Denture Implants: An Introduction To Teeth Replacements
The teeth and mouth are some of the most important parts of the body. Chewing, eating, talking, and smiling would be difficult to do without a clean and complete set of teeth. As years go by, you may find yourself needing more oral care—and eventually—teeth replacements to maintain confidence and good oral health.
Fortunately, advancements in medical care have included several options for oral care and teeth replacements. Denture implants are just one of those. So, if you’re looking for teeth replacement options and would want to know more about denture implants, or if you’re unsure which option is best for you, read on.
How Denture Implants Work
A denture implant is a medical device that blends with a patient’s tissue to support a denture, which is simply a false tooth made from metal, acrylic, or nylon. Denture implants are usually made of titanium. The titanium implant is placed to increase the stability of the denture. The implant serves as the base of the tooth, a fixture that is permanently anchored into the jawbone and fused together by a process called osseointegration. The bone around an implant continues to remodel (rebuild) through normal chewing activity. As a result, both become one complete functional unit and thus improve oral health conditions.
Denture implants have artificial tooth roots that can be used to hold full or partial dentures in place when there is no longer any natural root left in the mouth, or if they have been removed due to periodontal disease—an infection that damages the gums or teeth.
Implants are made in various shapes, sizes, and colors. They can be customized according to the individual’s needs, considering the mouth shape, gum condition, and many other factors.
Types Of Denture Implants
There are two common types of denture implants, as outlined below:
● Endosteal Denture Implants
Endosteal denture implants use titanium screws in the jawbone which are submerged below the gums. An implant of this kind is usually performed on patients with a healthy jawbone that can support a successful integration. The patient is given a temporary tooth during the time of recovery so they are able to maintain confidence and oral activity. Once the implants are in place and in complete recovery, the final attachment
of their denture is fitted.
● Subperiosteal Denture Implants
Subperiosteal Denture Implants are implant-supported dentures that are suitable for people who don’t have a healthy jawbone or who simply don’t want their jawbone to be tempered with. As their name suggests, subperiosteal dental implants are placed just under the gum line in the jawbone so they are not visible to other people.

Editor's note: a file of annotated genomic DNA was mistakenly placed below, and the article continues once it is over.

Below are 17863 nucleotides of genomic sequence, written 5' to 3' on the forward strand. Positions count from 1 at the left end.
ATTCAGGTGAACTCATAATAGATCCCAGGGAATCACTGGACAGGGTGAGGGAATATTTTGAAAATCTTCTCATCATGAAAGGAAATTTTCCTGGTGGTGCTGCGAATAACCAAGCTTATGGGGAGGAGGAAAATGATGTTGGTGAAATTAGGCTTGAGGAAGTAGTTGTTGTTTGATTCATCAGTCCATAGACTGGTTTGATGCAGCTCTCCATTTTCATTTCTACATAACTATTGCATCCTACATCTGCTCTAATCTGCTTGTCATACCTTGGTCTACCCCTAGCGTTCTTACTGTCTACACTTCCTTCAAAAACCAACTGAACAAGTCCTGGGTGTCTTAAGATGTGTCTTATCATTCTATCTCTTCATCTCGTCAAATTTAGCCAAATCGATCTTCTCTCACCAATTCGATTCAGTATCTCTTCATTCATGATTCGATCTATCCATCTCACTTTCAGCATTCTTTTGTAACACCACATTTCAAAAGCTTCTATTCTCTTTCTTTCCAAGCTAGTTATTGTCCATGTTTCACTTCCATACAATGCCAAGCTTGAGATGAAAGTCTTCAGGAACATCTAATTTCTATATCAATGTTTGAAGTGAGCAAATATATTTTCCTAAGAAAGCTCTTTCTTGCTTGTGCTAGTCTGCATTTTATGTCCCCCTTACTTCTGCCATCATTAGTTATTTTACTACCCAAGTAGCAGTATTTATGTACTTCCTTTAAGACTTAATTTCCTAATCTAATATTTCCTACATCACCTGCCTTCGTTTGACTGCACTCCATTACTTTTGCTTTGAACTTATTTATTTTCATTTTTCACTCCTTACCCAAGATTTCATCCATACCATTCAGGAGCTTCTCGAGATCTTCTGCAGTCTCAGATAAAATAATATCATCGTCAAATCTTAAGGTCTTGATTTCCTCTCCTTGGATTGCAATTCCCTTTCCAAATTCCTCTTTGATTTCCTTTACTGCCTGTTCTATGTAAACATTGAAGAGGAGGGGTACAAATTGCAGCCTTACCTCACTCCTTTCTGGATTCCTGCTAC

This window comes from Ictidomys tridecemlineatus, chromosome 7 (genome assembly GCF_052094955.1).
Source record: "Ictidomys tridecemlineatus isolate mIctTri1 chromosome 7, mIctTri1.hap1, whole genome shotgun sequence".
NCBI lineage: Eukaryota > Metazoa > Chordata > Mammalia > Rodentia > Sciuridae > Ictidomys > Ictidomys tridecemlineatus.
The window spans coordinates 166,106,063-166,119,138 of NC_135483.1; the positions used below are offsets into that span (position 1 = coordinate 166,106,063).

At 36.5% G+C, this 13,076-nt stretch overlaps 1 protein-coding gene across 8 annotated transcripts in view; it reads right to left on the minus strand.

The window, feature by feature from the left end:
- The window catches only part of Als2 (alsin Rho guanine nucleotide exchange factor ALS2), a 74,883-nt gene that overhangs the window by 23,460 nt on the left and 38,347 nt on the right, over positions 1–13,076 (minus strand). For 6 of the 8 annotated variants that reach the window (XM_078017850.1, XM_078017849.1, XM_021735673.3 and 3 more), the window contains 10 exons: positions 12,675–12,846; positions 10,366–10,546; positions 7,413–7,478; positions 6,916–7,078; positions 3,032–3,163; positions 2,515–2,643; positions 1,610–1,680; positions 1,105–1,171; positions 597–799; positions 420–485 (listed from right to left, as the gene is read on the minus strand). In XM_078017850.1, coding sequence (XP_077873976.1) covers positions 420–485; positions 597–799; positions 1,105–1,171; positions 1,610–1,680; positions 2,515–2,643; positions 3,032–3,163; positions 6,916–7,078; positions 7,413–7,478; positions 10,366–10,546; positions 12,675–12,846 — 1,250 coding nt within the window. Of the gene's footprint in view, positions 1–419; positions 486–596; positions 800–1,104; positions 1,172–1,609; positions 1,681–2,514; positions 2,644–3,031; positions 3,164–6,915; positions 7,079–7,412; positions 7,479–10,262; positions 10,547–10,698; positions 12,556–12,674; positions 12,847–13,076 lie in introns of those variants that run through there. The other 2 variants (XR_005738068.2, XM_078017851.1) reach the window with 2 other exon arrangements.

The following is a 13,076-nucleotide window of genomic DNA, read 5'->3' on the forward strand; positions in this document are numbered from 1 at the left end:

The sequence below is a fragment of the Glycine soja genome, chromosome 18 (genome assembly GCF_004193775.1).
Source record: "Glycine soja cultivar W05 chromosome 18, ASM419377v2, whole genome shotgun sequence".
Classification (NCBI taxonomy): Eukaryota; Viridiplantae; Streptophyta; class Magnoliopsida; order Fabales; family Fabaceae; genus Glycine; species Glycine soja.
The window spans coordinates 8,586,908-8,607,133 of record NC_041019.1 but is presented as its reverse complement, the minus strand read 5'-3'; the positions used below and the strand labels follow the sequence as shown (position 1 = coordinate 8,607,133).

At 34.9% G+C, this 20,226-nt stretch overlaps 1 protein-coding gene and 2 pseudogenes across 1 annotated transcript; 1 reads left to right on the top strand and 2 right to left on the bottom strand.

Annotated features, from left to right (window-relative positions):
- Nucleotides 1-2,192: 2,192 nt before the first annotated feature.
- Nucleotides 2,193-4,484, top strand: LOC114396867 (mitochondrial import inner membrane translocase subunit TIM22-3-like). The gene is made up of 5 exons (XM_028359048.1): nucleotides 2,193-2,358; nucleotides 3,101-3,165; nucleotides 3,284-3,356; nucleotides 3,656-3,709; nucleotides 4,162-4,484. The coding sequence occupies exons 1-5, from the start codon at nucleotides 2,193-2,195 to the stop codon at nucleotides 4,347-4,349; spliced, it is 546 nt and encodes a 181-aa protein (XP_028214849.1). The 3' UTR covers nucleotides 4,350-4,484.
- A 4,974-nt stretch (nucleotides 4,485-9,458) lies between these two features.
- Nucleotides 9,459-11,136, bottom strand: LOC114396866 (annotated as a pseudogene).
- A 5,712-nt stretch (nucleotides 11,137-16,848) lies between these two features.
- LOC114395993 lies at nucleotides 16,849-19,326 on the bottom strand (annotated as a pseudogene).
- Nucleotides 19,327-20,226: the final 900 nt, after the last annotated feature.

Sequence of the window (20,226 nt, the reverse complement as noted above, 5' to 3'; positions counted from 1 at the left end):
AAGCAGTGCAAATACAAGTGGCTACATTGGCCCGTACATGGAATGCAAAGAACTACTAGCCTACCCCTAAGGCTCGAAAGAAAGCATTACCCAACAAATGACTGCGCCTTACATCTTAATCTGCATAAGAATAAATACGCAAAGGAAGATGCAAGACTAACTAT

A subperiosteal implant-supported denture is an improvement over “traditional” implants that are only used for single tooth replacement. Their ability to seat several non-connecting implants provides a solid foundation for complete or partial removable bridge teeth replacements.
Dentures vs. Dental Implants
When it comes down to teeth implants or dentures most patients find it difficult to choose between the two. We recommend a patient considers the following factors: the comfortability, reliability, and durability of partial dentures versus implants. From a cost perspective a patient may be tempted to go with dentures as they are less expensive, however it is worth exploring long-term benefits of each.
Why A Denture Implant?
A denture implant can be used in place of traditional dentures. With these implants, a patient doesn’t have to worry about glues, adhesives, or ensuring the dentures stay in place; they can remain confident and worry-free. Denture implants offer greater stability and appear more like natural teeth in comparison to other teeth replacement options. Dentures supported by implants make it easier for the patient to speak as they would with real teeth since the muscles of the face and mouth move more naturally. The result is that patients look better, speak better, eat better, and of course, live better.
As with any dental treatment required it is recommended to carry out your own research with various dentist professionals before committing to anything. Always consult with a well-experienced periodontist (gum specialist) to ensure you know the type of denture implant that’s suitable for your teeth. If your jawbone is strong and relatively healthy, you may be advised to get endosteal denture implants. If not, the alternative option is the subperiosteal denture implants. Regardless of the gum status, you can always speak to your dentist about your concerns and preferences.